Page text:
“I can’t turn a blind eye to her having joined pipeline protestors, and she opposes fracking and drilling on public lands,” Stauber said. “She has championed legislation that would halt mining in Northeastern Minnesota. Mining is a bridge to a better future.”

He said he wrote his letter in January in hopes the Biden administration would have nominated someone who “recognized we could both preserve our environment and responsibly develop the resources that power our economy.”

On Trump, Minnesota governorship

During the interview, Stauber declined to say if he’d be supportive of a political future for twice-impeached former President Donald Trump, calling it “hypothetical.”

“I have no idea what President Trump is going to do as a private citizen,” said Stauber, an ardent Trump supporter. “Until such time, I can’t make a decision.”

Stauber also took on whether he would run for the governorship of Minnesota, instead of Congress, during the 2022 midterm elections.

U.S. Rep. Pete Stauber
U.S. Rep. Pete Stauber

“I’m literally humbled to have my name mentioned,” he said, refusing to deny the internet rumor that he'll run for governor. “There’s a lot of conversations that need to be had. I’ll never say never. I’m keeping all options open, but I was just reelected, and I have a great opportunity to represent the constituents of the 8th District in Congress.”

When he first ran for Congress, Stauber announced his candidacy a full 16 months prior to the 2018 election.

Stauber says he opposes Gov. Tim Walz’s ongoing emergency authority during the COVID-19 pandemic. The state's Democratic-led state House has denied Republican attempts to end the peacetime emergency.

“We’re going on 11 months of a governor who refuses to relinquish his emergency powers,” Stauber said, adding that it was time to let state legislators join in pandemic solutions.

Stauber cited the Minnesota Hospital Association’s criticism in a letter sent last week to Minnesota Department of Health Commissioner Jan Malcolm. It said not enough vaccine doses were reaching health care providers and that the allocation process had reached an “untenable crossroads.”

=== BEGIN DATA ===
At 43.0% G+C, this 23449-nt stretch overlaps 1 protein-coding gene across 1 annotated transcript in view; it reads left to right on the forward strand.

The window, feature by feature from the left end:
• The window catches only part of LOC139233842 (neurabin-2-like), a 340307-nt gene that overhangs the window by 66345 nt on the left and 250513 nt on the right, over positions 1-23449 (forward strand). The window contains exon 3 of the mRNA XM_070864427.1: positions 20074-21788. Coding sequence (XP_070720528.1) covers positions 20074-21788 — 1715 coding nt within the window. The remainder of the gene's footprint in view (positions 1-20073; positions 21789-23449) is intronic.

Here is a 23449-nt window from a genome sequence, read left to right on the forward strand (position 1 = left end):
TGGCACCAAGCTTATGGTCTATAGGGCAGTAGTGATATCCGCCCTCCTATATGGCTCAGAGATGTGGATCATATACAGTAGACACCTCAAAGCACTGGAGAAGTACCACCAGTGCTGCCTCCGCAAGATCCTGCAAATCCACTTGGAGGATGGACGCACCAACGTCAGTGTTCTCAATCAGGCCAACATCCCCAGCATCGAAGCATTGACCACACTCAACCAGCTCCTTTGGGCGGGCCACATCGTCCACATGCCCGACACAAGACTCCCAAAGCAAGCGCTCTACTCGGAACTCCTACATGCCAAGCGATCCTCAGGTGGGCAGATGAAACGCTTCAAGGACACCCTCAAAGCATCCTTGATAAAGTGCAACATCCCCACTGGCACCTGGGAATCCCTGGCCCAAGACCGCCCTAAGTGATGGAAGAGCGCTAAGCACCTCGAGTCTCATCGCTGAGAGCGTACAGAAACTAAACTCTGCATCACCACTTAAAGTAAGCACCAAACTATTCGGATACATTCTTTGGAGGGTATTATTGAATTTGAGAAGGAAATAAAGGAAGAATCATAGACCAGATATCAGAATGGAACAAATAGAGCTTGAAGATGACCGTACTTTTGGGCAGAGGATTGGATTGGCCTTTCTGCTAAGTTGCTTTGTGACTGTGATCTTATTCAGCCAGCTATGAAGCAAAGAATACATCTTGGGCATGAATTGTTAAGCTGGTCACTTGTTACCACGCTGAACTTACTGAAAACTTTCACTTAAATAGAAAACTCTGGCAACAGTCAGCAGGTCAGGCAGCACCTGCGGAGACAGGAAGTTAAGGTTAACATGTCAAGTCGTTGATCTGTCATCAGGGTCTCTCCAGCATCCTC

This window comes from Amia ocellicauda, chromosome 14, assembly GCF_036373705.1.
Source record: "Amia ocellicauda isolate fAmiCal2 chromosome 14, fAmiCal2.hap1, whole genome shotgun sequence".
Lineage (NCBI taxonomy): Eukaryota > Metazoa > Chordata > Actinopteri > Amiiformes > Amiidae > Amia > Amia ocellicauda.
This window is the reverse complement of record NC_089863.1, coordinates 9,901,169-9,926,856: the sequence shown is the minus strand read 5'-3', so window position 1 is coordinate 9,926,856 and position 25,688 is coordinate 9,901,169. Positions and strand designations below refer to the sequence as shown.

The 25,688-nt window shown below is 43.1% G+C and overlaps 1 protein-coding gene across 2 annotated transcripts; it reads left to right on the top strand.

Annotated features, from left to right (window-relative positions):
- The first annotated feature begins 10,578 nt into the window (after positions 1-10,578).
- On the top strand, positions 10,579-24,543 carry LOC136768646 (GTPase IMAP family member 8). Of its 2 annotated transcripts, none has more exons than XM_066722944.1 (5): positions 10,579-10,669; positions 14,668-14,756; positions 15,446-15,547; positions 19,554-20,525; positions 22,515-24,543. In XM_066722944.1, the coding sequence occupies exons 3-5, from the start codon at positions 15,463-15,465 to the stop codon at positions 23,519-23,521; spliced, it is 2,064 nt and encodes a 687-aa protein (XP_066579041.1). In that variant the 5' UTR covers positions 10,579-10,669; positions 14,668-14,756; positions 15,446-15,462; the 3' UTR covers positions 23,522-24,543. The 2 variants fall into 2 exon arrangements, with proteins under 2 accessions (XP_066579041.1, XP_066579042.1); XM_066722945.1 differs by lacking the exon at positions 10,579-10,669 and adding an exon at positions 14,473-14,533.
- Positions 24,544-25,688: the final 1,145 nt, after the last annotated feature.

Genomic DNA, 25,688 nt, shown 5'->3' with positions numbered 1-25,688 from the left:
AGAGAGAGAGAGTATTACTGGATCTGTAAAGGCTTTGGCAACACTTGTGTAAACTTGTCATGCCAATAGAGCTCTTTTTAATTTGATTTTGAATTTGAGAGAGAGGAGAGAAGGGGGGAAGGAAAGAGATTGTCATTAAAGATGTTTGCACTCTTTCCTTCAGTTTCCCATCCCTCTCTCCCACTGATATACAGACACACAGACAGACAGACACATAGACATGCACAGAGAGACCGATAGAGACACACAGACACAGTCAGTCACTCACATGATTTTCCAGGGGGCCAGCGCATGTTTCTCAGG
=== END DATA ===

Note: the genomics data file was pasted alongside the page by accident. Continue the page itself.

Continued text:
“We’re seeing mistakes made by this administration,” Stauber said.

Stauber has been facing roadblocks of his own in the U.S. Congress, where he’s repeatedly complained in news releases about a lack of bipartisanship, and how his contributions on things such as proposed legislation for police reform have been blocked from seeing the House floor.

“The Democrats have very little motivation to work in a bipartisan manner,” he said. “When Joe Biden pledged unity during the inaugural address, I feel at this moment he’s not lived up to that promise thus far.”

Stauber pointed to Biden’s 31 executive orders to date, repeating a legislative workaround popularized in recent history by his predecessors in the Oval Office.

“When you have the House, Senate and White House, you would think you’d want to put forth legislation through the proper channels,” Stauber said of the Democratic majorities.

He expressed dissatisfaction with the Biden-led $1.9 trillion COVID-19 relief proposal, which Democrats have said they may move without GOP support.

"Every other package for COVID relief for the American people has been bipartisan," Stauber said.

Stauber noted his assignments to three committees, including small business, transportation and infrastructure, and the House’s Natural Resources Committee, where this week he was appointed ranking member of the subcommittee on energy and mining resources.

“They’re relative to our district,” Stauber said of his assignments, adding that he was excited to be one of the few people in Congress with more than two committee assignments.